U.S. Foreign Policy: The Swiss Perspective?
By Bryan Caplan
The advice of Switzerland’s popular saint, Nicholas of Flüe
(1417-87), “Don’t get involved in other people’s affairs” has been the
hallmark of Swiss policy for nearly 500 years. The country has in effect
been neutral since 1515, a status formally recognised and guaranteed by the great powers of Europe after the Napoleonic Wars in 1815.
Swiss neutrality thus has deeper roots than any of Europe’s other
major neutral states: Sweden (1815), Eire (1921), Finland (1948) and
Neutrality is defined as non-participation in a war between other
states. The rights and duties of neutral countries in time of war were
laid down by the international community in 1907. In times of peace
neutral states define their own rules, but take it for granted that they
should stay outside military blocs, like NATO.
The status of neutrality
has not only protected Switzerland from war, but has helped prevent the
country from being torn apart when its different language communities
might have been tempted to side with different belligerents in cases of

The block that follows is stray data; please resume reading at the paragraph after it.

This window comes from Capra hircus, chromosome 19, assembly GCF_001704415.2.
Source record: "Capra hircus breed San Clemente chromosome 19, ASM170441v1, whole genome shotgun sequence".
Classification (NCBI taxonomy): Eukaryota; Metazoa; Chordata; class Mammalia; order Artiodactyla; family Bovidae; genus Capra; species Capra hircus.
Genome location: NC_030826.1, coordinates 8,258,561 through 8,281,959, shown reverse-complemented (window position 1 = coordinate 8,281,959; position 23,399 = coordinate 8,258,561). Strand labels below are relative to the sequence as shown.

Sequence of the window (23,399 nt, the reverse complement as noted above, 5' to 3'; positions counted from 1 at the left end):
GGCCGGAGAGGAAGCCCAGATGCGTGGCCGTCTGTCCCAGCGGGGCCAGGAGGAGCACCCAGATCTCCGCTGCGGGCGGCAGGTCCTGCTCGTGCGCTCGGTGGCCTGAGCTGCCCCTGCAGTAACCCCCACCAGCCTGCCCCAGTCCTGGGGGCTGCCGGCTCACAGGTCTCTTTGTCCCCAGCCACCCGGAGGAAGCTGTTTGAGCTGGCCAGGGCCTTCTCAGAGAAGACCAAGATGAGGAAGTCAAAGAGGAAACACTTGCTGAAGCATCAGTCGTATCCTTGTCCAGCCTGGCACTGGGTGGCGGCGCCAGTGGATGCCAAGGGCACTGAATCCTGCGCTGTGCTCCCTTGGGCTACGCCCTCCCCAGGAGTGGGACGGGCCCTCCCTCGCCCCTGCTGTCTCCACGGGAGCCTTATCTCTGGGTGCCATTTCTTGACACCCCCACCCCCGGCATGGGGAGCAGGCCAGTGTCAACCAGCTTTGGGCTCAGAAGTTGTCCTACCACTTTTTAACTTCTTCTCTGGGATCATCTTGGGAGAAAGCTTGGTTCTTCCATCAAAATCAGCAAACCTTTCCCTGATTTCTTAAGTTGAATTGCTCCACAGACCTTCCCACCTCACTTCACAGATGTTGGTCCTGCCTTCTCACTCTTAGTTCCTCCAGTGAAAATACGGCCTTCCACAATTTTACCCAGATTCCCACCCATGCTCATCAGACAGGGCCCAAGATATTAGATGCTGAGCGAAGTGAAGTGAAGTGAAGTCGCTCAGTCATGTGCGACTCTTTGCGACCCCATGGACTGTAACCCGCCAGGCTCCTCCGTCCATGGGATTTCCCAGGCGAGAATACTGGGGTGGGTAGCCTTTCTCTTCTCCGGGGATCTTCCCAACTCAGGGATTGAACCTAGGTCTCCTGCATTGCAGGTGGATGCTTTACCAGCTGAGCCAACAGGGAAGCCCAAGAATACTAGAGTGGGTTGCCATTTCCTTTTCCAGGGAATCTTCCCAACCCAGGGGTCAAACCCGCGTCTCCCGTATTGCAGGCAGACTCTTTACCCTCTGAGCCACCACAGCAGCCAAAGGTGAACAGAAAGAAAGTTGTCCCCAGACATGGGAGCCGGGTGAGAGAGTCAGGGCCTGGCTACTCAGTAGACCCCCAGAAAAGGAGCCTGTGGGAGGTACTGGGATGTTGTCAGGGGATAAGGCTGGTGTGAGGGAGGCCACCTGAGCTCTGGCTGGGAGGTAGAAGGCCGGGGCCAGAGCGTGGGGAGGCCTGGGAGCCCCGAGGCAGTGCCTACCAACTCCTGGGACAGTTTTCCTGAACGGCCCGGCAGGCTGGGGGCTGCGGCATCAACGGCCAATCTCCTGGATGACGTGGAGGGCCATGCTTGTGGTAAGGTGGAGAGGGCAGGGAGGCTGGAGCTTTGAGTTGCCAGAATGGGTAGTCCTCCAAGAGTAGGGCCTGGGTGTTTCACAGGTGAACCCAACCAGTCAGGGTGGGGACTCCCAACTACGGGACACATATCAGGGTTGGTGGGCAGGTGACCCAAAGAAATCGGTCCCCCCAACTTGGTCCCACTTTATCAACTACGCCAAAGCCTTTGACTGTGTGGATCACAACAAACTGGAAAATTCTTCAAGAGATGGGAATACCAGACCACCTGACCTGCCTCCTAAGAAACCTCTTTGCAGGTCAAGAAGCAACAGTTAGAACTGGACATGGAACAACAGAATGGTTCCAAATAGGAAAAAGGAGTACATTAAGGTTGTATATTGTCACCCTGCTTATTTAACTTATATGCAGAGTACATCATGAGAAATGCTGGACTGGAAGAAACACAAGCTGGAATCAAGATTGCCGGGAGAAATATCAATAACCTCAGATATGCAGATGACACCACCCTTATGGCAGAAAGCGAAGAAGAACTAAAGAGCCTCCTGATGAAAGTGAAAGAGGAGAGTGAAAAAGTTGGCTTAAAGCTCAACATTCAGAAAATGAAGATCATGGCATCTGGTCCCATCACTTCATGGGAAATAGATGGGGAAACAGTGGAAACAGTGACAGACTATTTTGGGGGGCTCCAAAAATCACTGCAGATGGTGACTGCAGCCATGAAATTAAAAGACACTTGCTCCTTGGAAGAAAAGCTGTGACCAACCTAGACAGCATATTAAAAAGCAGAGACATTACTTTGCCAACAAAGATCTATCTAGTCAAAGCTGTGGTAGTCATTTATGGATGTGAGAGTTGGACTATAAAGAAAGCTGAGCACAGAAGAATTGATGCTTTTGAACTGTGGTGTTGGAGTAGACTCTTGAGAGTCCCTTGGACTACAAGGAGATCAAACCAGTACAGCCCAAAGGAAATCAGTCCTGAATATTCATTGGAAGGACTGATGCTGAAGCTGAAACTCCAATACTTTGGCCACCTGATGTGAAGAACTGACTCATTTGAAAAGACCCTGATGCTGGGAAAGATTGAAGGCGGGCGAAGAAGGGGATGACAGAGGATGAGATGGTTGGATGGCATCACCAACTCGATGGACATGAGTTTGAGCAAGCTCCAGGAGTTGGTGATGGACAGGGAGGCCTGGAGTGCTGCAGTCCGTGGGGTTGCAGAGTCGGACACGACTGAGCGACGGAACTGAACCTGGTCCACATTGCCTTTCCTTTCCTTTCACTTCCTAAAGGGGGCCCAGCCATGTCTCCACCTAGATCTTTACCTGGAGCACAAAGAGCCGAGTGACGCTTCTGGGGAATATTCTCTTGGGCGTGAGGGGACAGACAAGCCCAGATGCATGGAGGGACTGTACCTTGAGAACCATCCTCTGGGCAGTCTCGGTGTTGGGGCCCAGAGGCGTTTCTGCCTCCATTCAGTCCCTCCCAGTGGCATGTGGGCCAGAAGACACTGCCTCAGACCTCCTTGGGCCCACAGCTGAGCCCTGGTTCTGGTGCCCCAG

The Swiss experience seems like something to brag about. I think the whole world can learn valuable foreign policy lessons from their success story. First and foremost: Don’t just do something; sit there.
Strangely, though, I’ve never met anyone from Switzerland who vocally shared my opinion. At the same time, I’ve never met anyone from Switzerland who argued that Swiss policies wouldn’t work well for other countries. Googling didn’t turn up any high-profile counter-examples.
My question: What exactly is the Swiss consensus on, say, U.S. foreign policy? Do they think that Americans could have avoided their last two decades of troubles if they’d only “gone Swiss” after 1991? Do they think we’ve sown the wind, and reaped the whirlwind? Do they see themselves as free riders on American hegemony? Or is it just un-Swiss to even make such comparisons?
Responses from people who know the Swiss well are especially appreciated.